Under the barnyard model of breast cancer, early detection becomes a weak tool. The harder you look—whether by self-exam or a traditional, digital, or 3-D mammogram or another test—the more cancers you'll find, but most will be harmless dodos or turtles that will never threaten anyone's life. Birds send out cancer cells before they can be detected, so women with these deadly cancers aren't helped by mammograms either. That means screenings can only make a difference for "rabbit" cancers, which account for less than 30 percent of breast cancers.
Thirty percent still sounds like a lot, but it's informative to look at the numbers: A screening mammogram has six potential outcomes. Imagine that 10,000 women have annual mammograms for 10 years, starting at age 50 (women younger than 50 have fewer lives saved and more false positives, and more of them face overdiagnosis); according to an analysis published in JAMA last December of just that many women, most will receive a false positive—6,130 women will get called back for more testing for something a doctor ultimately deems not to be cancer. Another 3,568 women will have only normal, or "clean," mammogram results over the course of that decade. Finally, 302 women will be diagnosed with breast cancer. Out of those women, 173 will survive the cancer, regardless of whether they were screened; 62 of them will die despite the screening; 57 women will be diagnosed with a cancer that would have never hurt them; and 10 women will avoid dying of breast cancer, possibly because they got a mammogram.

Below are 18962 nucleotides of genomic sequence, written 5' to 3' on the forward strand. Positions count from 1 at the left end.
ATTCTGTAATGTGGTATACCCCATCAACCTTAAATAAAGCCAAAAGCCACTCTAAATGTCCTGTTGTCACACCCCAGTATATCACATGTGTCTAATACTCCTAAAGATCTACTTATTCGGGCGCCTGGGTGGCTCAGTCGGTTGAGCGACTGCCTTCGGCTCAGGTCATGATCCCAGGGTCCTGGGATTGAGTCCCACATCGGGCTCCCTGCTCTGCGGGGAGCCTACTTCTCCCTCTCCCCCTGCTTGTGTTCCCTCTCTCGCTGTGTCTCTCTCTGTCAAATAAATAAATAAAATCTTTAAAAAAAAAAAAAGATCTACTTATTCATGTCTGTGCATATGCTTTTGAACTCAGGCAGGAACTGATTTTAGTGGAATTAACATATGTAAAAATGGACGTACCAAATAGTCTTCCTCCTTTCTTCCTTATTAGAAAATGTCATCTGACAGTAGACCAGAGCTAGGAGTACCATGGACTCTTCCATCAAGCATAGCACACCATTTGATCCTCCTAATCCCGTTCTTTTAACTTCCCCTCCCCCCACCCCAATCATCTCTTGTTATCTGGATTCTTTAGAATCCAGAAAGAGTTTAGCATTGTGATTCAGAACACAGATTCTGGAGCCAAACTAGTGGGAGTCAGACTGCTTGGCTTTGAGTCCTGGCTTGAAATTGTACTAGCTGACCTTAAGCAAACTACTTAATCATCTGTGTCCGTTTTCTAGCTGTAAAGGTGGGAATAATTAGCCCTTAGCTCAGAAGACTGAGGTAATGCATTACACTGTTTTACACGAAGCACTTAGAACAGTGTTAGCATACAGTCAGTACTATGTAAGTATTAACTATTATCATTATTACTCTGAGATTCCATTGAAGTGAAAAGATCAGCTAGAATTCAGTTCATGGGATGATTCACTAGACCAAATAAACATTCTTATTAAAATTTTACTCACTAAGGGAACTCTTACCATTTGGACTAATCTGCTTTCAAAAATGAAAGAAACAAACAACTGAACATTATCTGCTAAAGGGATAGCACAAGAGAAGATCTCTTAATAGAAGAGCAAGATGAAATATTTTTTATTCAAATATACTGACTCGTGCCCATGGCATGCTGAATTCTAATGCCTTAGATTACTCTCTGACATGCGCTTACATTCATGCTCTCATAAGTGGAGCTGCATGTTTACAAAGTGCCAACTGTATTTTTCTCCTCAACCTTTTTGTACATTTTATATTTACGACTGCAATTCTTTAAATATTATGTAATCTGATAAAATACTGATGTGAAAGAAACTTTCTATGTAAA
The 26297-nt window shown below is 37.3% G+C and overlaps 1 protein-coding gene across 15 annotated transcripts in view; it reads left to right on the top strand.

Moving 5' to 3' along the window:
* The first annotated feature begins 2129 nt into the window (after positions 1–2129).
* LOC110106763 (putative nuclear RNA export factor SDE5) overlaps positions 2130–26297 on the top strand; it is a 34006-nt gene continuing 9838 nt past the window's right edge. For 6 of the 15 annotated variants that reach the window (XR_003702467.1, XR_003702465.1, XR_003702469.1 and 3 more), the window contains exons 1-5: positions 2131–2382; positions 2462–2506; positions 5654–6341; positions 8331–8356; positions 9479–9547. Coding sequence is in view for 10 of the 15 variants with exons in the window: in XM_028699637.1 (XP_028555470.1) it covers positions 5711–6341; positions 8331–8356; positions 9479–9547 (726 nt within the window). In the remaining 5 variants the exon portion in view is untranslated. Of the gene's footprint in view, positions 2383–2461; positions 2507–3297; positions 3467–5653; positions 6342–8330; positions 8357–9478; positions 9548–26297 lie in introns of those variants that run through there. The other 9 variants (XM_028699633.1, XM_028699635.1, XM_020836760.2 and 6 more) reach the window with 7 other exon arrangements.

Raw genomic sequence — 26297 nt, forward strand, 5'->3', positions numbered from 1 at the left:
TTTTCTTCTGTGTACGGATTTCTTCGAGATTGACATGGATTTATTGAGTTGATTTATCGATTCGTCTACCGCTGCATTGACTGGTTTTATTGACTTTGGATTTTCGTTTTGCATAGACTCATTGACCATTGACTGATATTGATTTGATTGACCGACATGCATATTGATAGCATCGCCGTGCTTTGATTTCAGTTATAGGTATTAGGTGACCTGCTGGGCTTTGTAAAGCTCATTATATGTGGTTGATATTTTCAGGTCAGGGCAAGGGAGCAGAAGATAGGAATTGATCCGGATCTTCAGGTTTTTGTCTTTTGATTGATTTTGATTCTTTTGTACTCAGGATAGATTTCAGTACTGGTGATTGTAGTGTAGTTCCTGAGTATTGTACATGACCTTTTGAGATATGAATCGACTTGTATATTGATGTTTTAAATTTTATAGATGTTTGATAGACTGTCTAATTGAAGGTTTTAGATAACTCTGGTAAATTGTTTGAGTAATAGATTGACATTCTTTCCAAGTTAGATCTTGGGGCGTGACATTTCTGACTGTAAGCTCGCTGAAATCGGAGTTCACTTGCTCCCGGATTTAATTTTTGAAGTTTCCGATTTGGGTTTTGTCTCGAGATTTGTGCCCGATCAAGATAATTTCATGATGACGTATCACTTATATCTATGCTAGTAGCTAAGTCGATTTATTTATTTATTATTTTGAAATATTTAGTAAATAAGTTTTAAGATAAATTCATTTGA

There's no doubt that mammograms find lots of cancers, but the conundrum we're up against is that we currently have no sure way to distinguish rabbits from turtles, dodos, and birds. When your doctor finds something on a mammogram, there's no way to know whether you're the 1 in 1,000 women whose life is at stake, or one of the 5 or 6 in 1,000 women with something that would have remained harmless. Without that knowledge, we are left with the question of what to do. Researchers are trying to find out how to distinguish the types of breast cancers, but in the meantime our reaction is to treat anything we find. If you're the woman who's just been told she has something lurking in her breast, removing it (and maybe the other breast too) may feel like the only safe option. The impulse to "just get it out" is a natural reaction, and it may be the right one for some women, but before they make that choice, they need to know how their individual risks stack up.